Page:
Fertility and age
As many people know, the ability to get pregnant is more difficult the older a woman is. During each menstrual cycle, a woman loses about 1,000 immature eggs. Over time, this monthly loss means the chance of a successful pregnancy is much lower. By age 30, fertility starts to decline. Once a woman reaches the mid-30s, the decline starts to happen even faster, and women over 40 only have about a 1 in 10 chance of pregnancy each menstrual cycle.
Understanding oocyte cryopreservation
Women who decide to have eggs frozen will be given fertility medications to encourage multiple eggs to grow in a single cycle. Next, the patient will undergo an egg retrieval, where the fertility doctor will insert a thin needle into the follicles to retrieve the eggs. The specimen is then frozen, either alone or in combination with a male partner’s sperm, and stored for future use. The eggs or embryos can be stored as long as needed until the patient is ready to attempt a pregnancy.
Is 35 too late?
Generally speaking, the younger a woman is, the higher the chances of egg retrieval success. That said, many women don’t start to worry about fertility until the mid-30s or older. Although fewer eggs are present now, ovarian stimulant medication can be used to increase the number of eggs produced during the retrieval cycle. Additionally, if the first cycle is unsuccessful, a woman over 35 can have another retrieval performed to increase the number of eggs for storage. Although more time, effort, and medication may be needed, women over 35 can successfully undergo oocyte cryopreservation.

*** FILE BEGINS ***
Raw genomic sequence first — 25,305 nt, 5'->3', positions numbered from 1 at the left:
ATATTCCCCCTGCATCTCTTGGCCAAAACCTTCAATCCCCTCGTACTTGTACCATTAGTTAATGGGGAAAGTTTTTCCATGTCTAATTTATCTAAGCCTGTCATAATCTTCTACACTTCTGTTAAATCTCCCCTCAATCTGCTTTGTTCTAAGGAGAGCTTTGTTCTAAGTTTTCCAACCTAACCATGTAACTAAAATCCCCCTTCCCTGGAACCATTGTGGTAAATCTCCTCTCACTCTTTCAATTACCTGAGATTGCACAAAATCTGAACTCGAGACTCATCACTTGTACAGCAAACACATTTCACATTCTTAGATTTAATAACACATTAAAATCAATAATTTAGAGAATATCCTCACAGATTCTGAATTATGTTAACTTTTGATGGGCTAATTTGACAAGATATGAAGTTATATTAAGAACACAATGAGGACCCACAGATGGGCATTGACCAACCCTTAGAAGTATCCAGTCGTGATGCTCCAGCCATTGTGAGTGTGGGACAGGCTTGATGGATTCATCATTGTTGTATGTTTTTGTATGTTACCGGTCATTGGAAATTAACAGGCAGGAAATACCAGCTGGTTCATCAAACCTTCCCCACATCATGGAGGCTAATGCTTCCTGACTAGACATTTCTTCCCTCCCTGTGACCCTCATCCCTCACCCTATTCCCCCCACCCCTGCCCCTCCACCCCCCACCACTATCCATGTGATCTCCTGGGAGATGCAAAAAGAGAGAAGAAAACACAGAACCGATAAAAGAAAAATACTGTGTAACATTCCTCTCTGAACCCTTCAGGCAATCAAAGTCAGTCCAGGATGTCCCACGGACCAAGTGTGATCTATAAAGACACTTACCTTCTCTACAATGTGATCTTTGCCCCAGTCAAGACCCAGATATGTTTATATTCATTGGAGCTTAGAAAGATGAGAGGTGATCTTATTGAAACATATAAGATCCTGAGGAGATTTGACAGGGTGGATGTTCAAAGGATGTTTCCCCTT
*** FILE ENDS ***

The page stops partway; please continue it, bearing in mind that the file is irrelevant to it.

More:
The best age for egg freezing
Although fertility is highest at a younger age, women who store eggs early on may not need or use the specimen. Pregnancy could happen naturally, or plans could change completely. Many younger women are also not financially stable enough to afford such a procedure. With these variables in mind, a recent study found that at age 37, oocyte cryopreservation had the most significant benefit over no action and was most cost-effective.
Although each case will be unique, and the fertility doctor can best advise on the success rates of egg freezing for each patient, there is hope for women over 35. With a medicated cycle or 2, many women are pleased with the number of eggs retrieved. Once in storage, patients can breathe a sigh of relief that a future pregnancy is much more likely.